Table 2

Sucrose production rates of engineered Synechocystis strains grown under 1% CO2 in the presence of 400 mM supplemented NaCl under different light intensities

Growth light/μmol photons m−2 s−1

Strain

Production rate ± std/mg l−1 day−1

Time period/days

Figure number

20

S01

0.54 ± 0.19

3–12

Additional file 1: Fig. S2

S01:Δflv3

3.22 ± 0.46

3–12

Additional file 1: Fig. S2

50

S01

2.65 ± 0.05

6–12

Fig. 2

S01:Δflv3

7.62 ± 0.35

6–12

Fig. 2

S02

59.08 ± 2.61

1–5

Fig. 5

S02:Δflv3

47.65 ± 1.20

1–4

Fig. 5

200

S01

29.91 ± 3.64

5–7

Fig. 3

S01:Δflv3

11.76 ± 0.88

1–5

Fig. 3

S02

273.02 ± 5.33

1–7

Fig. 4

S02:Δflv3

183.03 ± 10.69

1–4

Fig. 4

Production rates are calculated from the sucrose production experiments shown in Figs. 2, 3, 4, 5 and Additional file 1: Fig. S2 between the days indicated in table

Measured gas exchange rates support relative increase in biosynthetic potential in the S02 flv3 deletion strain

To obtain a more comprehensive view of the overall impact caused by the flv3 deletion, also the enhanced sucrose production strains S02 and S02:Δflv3 (Table 1) were subjected to gas-flux analysis by MIMS under increasing light intensities. As initially observed for the S01 strains (Figs. 2c, d, 3c, d) (Additional file 1: Table S1), the light-induced O2 uptake of the S02:Δflv3 mutant grown at 200 µmol photons m−2 s−1 was significantly decreased in comparison to the control strain (Fig. 4c, d) (Additional file 1: Table S1). The S02:Δflv3 strain also exhibited higher net O2 evolution and total carbon uptake capacity (Fig. 4d) (Additional file 1: Table S1) than the control strain S02 (Fig. 4c). These findings demonstrated that the increase in the availability of reducing equivalents in the S02:Δflv3 mutant could potentially be used to enhance CO2 fixation, and thus to advance the downstream metabolic processes, although the carbon in this case appeared not to be channeled to sucrose production (Fig. 4a) or cell proliferation (Fig. 4b). A similar pattern in sucrose accumulation (Fig. 5a), cell growth (Fig. 5b) and gas-fluxes (Fig. 5c, d) (Additional file 1: Table S1) was recorded also for the cells grown under moderate light intensity (50 µmol photons m−2 s−1). Importantly, however, the gross O2 evolution—a direct measure of the PSII activity as the method distinguishes between oxygen consumption and production—was markedly lowered in the S02:Δflv3 mutant throughout the profile (Figs. 4c, d, 5c, d) (Additional file 1: Table S1). Also observed to a lower degree in the S01 strains (Figs. 2c, d, 3c, d) (Additional file 1: Table S1), this implied that the overall photosynthetic capacity may have been compromised in the absence of Flv1/3. These findings emphasized that the specific light conditions (50 µmol photons m−2 s−1 versus 200 µmol photons m−2 s−1), and the genetic composition of the engineered pathways (i.e. combination of the over-expression and knock-out targets), together dictated the performance of the engineered Δflv3 strains in respect to photosynthetic activity and sucrose productivity.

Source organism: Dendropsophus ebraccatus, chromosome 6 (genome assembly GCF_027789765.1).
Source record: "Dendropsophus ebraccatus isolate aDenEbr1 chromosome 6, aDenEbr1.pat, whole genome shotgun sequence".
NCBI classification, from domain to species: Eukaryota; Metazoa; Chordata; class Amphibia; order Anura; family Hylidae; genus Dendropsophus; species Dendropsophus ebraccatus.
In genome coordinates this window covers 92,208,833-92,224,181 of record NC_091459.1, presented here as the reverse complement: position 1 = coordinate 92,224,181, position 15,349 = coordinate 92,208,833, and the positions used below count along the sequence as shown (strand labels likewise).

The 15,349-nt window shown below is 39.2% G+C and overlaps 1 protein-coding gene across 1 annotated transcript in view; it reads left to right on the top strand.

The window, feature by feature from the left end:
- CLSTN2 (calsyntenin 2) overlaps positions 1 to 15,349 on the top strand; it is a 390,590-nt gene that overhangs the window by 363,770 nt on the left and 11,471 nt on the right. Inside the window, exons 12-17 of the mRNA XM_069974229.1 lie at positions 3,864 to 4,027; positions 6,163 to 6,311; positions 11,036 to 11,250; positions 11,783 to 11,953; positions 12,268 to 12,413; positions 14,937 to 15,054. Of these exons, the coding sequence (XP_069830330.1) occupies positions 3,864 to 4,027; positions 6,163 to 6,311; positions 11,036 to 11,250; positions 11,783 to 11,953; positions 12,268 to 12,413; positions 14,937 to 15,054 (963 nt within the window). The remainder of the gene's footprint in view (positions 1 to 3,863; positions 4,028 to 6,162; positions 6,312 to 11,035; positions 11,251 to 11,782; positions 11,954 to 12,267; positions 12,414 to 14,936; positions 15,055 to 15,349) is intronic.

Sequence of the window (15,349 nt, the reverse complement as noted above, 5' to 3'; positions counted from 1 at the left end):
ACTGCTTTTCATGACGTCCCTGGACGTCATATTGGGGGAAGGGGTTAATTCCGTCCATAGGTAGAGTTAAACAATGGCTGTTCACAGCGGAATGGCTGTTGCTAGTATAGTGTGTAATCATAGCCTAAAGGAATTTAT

The deletion of flv3 results in significantly increased respiration rates